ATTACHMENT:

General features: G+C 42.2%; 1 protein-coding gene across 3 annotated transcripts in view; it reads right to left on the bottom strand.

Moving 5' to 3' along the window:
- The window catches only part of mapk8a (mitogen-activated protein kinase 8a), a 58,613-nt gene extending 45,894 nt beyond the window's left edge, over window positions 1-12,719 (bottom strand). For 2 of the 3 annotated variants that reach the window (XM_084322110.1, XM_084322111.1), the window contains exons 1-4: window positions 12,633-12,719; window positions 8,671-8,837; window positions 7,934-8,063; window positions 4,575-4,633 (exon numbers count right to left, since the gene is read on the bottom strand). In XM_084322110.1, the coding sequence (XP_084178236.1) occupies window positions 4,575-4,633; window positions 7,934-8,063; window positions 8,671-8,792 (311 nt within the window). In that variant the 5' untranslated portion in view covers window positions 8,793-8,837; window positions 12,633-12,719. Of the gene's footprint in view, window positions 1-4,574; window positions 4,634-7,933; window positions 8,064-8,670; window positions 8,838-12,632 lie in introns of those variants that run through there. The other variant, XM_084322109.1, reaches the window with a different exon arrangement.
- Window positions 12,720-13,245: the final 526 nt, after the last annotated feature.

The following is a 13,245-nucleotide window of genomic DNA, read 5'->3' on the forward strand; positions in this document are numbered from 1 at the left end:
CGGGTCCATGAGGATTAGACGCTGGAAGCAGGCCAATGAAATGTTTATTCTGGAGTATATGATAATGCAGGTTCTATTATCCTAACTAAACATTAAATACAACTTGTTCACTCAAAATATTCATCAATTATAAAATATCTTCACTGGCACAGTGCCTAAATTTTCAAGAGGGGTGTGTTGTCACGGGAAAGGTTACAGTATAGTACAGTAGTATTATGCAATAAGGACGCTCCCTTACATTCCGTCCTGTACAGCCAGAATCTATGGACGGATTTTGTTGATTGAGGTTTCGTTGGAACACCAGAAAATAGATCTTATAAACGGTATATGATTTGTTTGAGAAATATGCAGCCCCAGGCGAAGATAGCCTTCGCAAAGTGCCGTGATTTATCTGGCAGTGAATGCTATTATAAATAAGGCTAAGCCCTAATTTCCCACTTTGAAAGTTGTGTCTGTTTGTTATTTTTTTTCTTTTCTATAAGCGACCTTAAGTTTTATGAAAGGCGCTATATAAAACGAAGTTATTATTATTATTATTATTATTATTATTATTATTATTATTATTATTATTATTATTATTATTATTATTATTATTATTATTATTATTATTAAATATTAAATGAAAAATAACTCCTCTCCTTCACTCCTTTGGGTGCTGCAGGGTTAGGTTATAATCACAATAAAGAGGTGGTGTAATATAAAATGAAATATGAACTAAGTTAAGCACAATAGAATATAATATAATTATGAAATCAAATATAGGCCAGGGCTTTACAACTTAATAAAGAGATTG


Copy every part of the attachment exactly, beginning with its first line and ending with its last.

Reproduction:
General features: G+C 42.2%; 1 protein-coding gene across 3 annotated transcripts in view; it reads right to left on the bottom strand.

Moving 5' to 3' along the window:
- The window catches only part of mapk8a (mitogen-activated protein kinase 8a), a 58,613-nt gene extending 45,894 nt beyond the window's left edge, over window positions 1-12,719 (bottom strand). For 2 of the 3 annotated variants that reach the window (XM_084322110.1, XM_084322111.1), the window contains exons 1-4: window positions 12,633-12,719; window positions 8,671-8,837; window positions 7,934-8,063; window positions 4,575-4,633 (exon numbers count right to left, since the gene is read on the bottom strand). In XM_084322110.1, the coding sequence (XP_084178236.1) occupies window positions 4,575-4,633; window positions 7,934-8,063; window positions 8,671-8,792 (311 nt within the window). In that variant the 5' untranslated portion in view covers window positions 8,793-8,837; window positions 12,633-12,719. Of the gene's footprint in view, window positions 1-4,574; window positions 4,634-7,933; window positions 8,064-8,670; window positions 8,838-12,632 lie in introns of those variants that run through there. The other variant, XM_084322109.1, reaches the window with a different exon arrangement.
- Window positions 12,720-13,245: the final 526 nt, after the last annotated feature.

The following is a 13,245-nucleotide window of genomic DNA, read 5'->3' on the forward strand; positions in this document are numbered from 1 at the left end:
CGGGTCCATGAGGATTAGACGCTGGAAGCAGGCCAATGAAATGTTTATTCTGGAGTATATGATAATGCAGGTTCTATTATCCTAACTAAACATTAAATACAACTTGTTCACTCAAAATATTCATCAATTATAAAATATCTTCACTGGCACAGTGCCTAAATTTTCAAGAGGGGTGTGTTGTCACGGGAAAGGTTACAGTATAGTACAGTAGTATTATGCAATAAGGACGCTCCCTTACATTCCGTCCTGTACAGCCAGAATCTATGGACGGATTTTGTTGATTGAGGTTTCGTTGGAACACCAGAAAATAGATCTTATAAACGGTATATGATTTGTTTGAGAAATATGCAGCCCCAGGCGAAGATAGCCTTCGCAAAGTGCCGTGATTTATCTGGCAGTGAATGCTATTATAAATAAGGCTAAGCCCTAATTTCCCACTTTGAAAGTTGTGTCTGTTTGTTATTTTTTTTCTTTTCTATAAGCGACCTTAAGTTTTATGAAAGGCGCTATATAAAACGAAGTTATTATTATTATTATTATTATTATTATTATTATTATTATTATTATTATTATTATTATTATTATTATTATTATTATTATTATTATTATTAAATATTAAATGAAAAATAACTCCTCTCCTTCACTCCTTTGGGTGCTGCAGGGTTAGGTTATAATCACAATAAAGAGGTGGTGTAATATAAAATGAAATATGAACTAAGTTAAGCACAATAGAATATAATATAATTATGAAATCAAATATAGGCCAGGGCTTTACAACTTAATAAAGAGATTG